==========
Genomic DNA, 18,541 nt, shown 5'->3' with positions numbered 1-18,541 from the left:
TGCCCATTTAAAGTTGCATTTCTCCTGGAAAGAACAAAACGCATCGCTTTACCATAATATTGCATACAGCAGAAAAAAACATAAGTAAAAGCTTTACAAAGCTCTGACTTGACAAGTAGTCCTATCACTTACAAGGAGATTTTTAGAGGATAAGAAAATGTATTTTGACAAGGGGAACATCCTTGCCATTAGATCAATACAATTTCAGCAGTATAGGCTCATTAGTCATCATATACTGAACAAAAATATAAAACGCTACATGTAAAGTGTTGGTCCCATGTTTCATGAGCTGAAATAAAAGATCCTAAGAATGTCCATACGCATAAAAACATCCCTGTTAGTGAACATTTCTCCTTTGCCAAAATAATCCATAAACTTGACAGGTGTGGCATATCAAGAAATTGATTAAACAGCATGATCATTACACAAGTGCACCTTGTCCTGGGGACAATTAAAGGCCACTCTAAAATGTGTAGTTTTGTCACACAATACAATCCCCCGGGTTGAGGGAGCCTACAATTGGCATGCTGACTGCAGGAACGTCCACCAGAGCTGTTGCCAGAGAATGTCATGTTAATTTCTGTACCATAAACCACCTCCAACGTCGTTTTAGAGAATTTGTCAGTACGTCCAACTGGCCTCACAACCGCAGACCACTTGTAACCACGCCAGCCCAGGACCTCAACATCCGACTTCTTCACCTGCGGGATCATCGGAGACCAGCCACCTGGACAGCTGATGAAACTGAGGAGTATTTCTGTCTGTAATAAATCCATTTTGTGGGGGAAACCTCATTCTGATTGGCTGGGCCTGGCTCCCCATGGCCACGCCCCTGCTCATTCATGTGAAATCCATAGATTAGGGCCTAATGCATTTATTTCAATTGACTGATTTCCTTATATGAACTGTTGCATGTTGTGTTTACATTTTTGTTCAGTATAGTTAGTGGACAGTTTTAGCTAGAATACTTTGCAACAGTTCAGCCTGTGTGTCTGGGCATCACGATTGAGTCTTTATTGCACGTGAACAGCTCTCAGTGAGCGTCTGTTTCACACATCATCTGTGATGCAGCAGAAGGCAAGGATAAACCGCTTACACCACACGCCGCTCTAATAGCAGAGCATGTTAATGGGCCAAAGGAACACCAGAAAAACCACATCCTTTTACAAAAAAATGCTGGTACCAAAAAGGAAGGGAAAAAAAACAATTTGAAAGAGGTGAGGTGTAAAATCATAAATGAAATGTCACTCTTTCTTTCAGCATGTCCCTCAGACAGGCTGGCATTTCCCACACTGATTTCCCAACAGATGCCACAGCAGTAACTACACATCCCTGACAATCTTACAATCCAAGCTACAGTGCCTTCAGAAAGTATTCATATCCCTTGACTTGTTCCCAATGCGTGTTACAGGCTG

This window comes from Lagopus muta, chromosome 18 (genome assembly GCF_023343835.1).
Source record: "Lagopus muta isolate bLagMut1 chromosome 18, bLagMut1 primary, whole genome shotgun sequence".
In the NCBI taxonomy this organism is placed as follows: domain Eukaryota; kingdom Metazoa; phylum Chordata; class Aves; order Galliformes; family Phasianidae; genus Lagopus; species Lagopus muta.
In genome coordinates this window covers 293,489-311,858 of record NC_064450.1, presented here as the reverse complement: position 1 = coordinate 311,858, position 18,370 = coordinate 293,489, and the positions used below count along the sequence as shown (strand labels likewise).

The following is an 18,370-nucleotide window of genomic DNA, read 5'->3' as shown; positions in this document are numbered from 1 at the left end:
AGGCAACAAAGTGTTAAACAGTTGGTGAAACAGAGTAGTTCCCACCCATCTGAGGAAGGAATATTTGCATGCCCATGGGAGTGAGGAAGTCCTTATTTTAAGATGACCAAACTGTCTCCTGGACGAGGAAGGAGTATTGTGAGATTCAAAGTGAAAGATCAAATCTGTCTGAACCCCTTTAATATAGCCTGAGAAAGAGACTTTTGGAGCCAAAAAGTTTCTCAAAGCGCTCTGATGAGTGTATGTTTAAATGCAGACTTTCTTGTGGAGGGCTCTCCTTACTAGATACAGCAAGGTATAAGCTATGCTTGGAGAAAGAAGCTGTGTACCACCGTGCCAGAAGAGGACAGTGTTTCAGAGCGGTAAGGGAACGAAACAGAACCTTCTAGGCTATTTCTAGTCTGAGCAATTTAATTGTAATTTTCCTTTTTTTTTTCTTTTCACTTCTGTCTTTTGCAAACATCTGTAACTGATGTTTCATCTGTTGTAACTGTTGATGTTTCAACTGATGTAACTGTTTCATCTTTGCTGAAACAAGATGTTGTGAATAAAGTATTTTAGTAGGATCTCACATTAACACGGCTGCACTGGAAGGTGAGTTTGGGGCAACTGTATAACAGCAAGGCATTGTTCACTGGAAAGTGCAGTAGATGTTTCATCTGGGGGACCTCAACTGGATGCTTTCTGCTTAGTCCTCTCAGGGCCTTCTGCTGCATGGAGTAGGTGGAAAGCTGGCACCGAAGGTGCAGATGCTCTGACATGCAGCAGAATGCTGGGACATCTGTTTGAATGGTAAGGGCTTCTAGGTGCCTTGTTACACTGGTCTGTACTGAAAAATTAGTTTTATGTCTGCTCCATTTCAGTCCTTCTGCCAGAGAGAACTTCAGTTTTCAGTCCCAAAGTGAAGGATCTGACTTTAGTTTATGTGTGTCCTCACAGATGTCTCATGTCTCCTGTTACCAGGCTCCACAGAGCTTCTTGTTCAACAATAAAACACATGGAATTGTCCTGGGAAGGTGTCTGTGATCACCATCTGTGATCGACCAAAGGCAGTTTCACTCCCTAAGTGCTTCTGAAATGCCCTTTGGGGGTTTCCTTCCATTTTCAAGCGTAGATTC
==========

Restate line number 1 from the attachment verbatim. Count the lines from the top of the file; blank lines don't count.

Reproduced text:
Genomic DNA, 18,541 nt, shown 5'->3' with positions numbered 1-18,541 from the left: